Read Carter and the Curious Maze Online

Authors: Philippa Dowding

Carter and the Curious Maze (5 page)

Chapter 11

The Grand Magazine

!” Carter screamed. He waved his arms and yelled. He didn't care if there was a battle raging all around him. He screamed his sister's name again, but as soon as he saw her at the edge of woods, she disappeared.

He fell into the grass and put his head in his hands. He really, really wanted to cry, but he couldn't, not now and not in front of Arthur. He felt a little hand take his, and a small voice said, “It's okay, Carter. I saw my mummy too. Or I thought I did.”

Carter snapped his head up. “What? What do you mean? You saw your mom?” Arthur's soft eyes filled with tears.

“I … I just thought I saw her too. Down there. I heard her call me. It happened before.”

Carter stared at the little tear-stained face. A strange possibility was slowly occurring to him. “Arthur … do you think Sydney and your mom are calling us from the future, from the maze? And we can hear them, through some trick of the maze? Or some trick of Mr. Green?”

Arthur looked confused, so Carter went on, more sure that he was right.

“I mean, do you think it's possible that we're still in the maze somehow?”

Arthur looked doubtful and then shrugged. “Maybe. I miss Mummy,” he said and closed his eyes. Looking at the small boy, Carter suddenly remembered what it was like to be little and scared. The haunted house used to scare him. What must it be like for poor Arthur, stuck here somewhere
scary, not just pretend scary?

“You can't sleep now, buddy. Let's go.”

It was now very clear to Carter what they had to do. He was remembering something that Mr. Green had said in the maze:
Every maze is a journey. You just have to choose the right path
. Carter had to choose now. Who to follow? Sydney was down in the forest, or a future version of her was somehow still in the maze. Arthur's mom was down there too, calling her son. Mr. Green was behind them in the fort, but in the past few moments Carter had noticed soldiers frantically running in and out of a wooden building with the words “Grand Magazine” hanging over the door.

He didn't know what a grand magazine was, exactly, but it didn't sound good. And he'd just heard one of the soldiers shout they were ready to “blow the magazine.” Whatever “maga­zine” meant in this time period, he was pretty sure it wasn't something to read, and grand could only be big. Plus the only thing you could “blow” up, as far as he knew, was gunpowder. They had to get out of there, and

He looked down at Arthur. If they ran for the woods, could the little boy keep up?

Carter suddenly wished this was all just a scary, weird, super-long dream. Perhaps he'd wake up when it was all over. But a little hand clutched his too tightly for it to be a dream. It hurt. The screams and shouts and noise of battle were too real for him to be sleeping or hallucinating. Not to mention the mind-numbing cannon. His ears would probably ring forever.

He took a deep breath and whispered in Arthur's ear. “We have to be really brave. They're blowing up the Grand Magazine, and that can't be good, whatever it means. I don't want to be here when they do. Plus Sydney's out there calling from the maze somehow. And your mom too. Mr. Green is behind us in the fort somewhere … but that Native boy didn't follow him in the maze, and he found the exit. We have to choose who to follow … and I choose Sydney and your mom. Agreed?”

The little boy solemnly nodded.

“Okay. Can you run really fast, like you did in the sideshow tent?”

Arthur nodded again.

The battle raged even further from the trees. It was now or never. With his heart in his mouth, Carter did the bravest thing he'd ever done: he clasped Arthur by the hand, and together the two boys slipped down the grassy hill and ran away from the soldiers' fort. And away from Mr. Green.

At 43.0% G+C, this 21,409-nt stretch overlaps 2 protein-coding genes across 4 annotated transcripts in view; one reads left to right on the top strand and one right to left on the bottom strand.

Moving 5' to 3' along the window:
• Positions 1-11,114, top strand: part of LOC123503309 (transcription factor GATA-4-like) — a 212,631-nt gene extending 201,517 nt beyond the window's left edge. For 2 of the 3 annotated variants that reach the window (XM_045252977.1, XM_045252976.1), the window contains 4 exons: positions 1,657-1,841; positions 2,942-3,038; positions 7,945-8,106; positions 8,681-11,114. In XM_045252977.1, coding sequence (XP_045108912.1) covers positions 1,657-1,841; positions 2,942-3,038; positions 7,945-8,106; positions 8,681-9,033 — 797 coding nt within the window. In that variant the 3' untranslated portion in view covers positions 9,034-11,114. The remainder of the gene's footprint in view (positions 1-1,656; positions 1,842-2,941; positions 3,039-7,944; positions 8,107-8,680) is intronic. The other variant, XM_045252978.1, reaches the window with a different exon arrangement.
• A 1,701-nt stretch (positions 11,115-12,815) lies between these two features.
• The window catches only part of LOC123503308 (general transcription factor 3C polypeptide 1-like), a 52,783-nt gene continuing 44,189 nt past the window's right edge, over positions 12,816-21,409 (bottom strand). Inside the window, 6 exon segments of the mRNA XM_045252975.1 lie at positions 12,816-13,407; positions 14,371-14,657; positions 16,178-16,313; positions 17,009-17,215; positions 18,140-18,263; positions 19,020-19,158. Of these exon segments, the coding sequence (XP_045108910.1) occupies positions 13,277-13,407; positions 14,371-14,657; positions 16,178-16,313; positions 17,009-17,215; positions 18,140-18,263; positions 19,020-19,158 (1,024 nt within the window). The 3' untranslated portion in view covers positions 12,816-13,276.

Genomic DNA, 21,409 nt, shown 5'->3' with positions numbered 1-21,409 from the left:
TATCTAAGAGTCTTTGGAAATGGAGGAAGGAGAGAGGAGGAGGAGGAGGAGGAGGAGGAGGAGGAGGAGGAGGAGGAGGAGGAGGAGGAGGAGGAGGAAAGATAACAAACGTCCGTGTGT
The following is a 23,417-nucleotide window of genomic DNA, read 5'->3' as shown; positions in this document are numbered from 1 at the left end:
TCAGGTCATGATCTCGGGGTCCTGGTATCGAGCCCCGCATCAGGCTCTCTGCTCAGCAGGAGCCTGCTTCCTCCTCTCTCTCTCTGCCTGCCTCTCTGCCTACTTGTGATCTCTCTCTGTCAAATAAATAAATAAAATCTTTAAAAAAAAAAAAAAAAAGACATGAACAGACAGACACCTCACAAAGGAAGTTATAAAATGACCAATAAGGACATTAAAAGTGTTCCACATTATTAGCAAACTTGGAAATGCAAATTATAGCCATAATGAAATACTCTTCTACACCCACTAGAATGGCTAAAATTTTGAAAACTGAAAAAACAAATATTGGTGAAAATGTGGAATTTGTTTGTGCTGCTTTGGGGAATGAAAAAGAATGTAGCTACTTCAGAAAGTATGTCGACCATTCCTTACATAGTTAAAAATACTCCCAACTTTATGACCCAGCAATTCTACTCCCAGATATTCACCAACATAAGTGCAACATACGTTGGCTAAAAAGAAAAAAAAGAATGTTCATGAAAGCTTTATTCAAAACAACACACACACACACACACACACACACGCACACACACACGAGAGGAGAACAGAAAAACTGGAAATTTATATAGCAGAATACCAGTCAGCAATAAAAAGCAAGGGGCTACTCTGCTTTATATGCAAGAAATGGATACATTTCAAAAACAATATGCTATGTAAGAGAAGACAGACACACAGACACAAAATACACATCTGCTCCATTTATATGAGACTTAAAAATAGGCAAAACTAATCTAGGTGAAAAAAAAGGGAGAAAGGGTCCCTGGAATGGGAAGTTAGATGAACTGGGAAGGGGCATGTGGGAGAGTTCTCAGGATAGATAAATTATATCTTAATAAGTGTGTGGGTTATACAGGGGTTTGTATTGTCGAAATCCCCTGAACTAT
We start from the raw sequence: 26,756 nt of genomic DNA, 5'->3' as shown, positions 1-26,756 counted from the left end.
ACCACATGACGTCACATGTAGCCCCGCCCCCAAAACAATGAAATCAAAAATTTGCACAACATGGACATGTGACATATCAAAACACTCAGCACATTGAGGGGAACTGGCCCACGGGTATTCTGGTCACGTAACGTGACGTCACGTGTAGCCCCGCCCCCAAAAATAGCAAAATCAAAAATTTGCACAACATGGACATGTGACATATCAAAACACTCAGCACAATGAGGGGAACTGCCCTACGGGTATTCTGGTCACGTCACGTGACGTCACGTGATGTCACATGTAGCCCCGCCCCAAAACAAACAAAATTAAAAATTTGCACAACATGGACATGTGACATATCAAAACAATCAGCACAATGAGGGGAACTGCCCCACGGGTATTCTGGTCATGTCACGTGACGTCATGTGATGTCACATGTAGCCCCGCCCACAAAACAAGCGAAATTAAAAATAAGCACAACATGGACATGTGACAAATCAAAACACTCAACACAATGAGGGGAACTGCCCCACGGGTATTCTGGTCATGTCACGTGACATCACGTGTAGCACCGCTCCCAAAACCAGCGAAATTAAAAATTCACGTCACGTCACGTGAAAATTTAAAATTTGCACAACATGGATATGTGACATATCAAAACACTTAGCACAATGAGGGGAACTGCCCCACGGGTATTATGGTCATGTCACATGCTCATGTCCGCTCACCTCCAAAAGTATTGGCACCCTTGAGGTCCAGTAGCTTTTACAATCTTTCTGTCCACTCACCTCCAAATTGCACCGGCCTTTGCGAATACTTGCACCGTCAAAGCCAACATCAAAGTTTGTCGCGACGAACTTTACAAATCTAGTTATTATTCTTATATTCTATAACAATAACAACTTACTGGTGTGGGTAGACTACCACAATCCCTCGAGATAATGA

I CANNOT believe I'm doing this … I do NOT want to run across a battlefield!

They slid down the hill into the thick smoke and mayhem. Carter ran as fast as he could toward the forest, half-dragging the little boy at his side. The sounds of the wounded soldiers, the shrieks of warriors, and clash of swords threatened to stop him, but he charged on.

I really don't want to see any more wounded soldiers!

The air was so thick with smoke, it was hard to see. The boys ran and stumbled across the grass toward the trees. For a horrifying second, a blue-coated soldier loomed toward them out of the smoke, but the boys dodged him and ran on, almost at the trees, almost at safety …

… THWANGGGG! An axe whizzed right past Carter's ear and stuck in a tree beside his head. Arthur gasped.

“Run, Arthur!” Carter screamed, shoving the little boy the last few steps into the forest.

Carter! Carter!

There! There in the distant gloom of the forest … a tiny speck of red!

Sydney's hat!

With a final, powerful leap and an energy he didn't know he had, Carter dragged Arthur into the dark woods …

… just as the grand magazine blew the fort and the world to pieces behind them.

Chapter 12

Clams and Eagles

silence hurt Carter's ears. He slowly opened his eyes and saw Arthur sleeping peacefully on the ground beside him.

He was lying on a soft bed of pine needles, looking up, up, up into the tallest trees he'd ever seen. The air was clean and fresh, and the woods were silent, silent. He could hear water nearby. He rolled onto his side and looked at Arthur.

Peaceful as a baby, fast asleep.

Then he remembered. Battle cries, smoke, gunshots. An explosion. A fireball behind them. Running further into the forest to escape the heat and fire. Then nothing. He and Arthur had survived the explosion of the fort and the grand magazine, although Carter knew that plenty of soldiers hadn't. He tried not to think about that. He had to focus.

Where were they now?

Carter looked around. The sun shone weakly, struggling through a canopy of trees high above. It was dark where they lay, very dark and still.

And it was QUIET. He strained his ears, but the only sound was the gentle lapping of water against the shore.

He looked through the trees and saw the lake.

“Come on, sleepyhead, time to wake up,” Carter said gently, prodding the little boy. “We have to find out where we are now. Or … when, I guess.”

Arthur woke up slowly and smiled at Carter. Then he stood up and took Carter's hand. He looked no worse for wear after their ordeal on the battlefield, although somewhere along the way Arthur had lost his cap.

They walked out of the forest to the lake. It hadn't changed much, except now the trees marched right down to the shoreline. No stumps. No one had been there to cut down the trees, yet.

And the huge grey rock was still there beside the water.

What a relief! Carter had the weirdest impulse to run over and hug it, since it was the only thing that he could count on. In this long, strange afternoon, it hadn't failed him. Mr. Green, Sydney, even time itself came and went, but the rock was as big and solid as ever.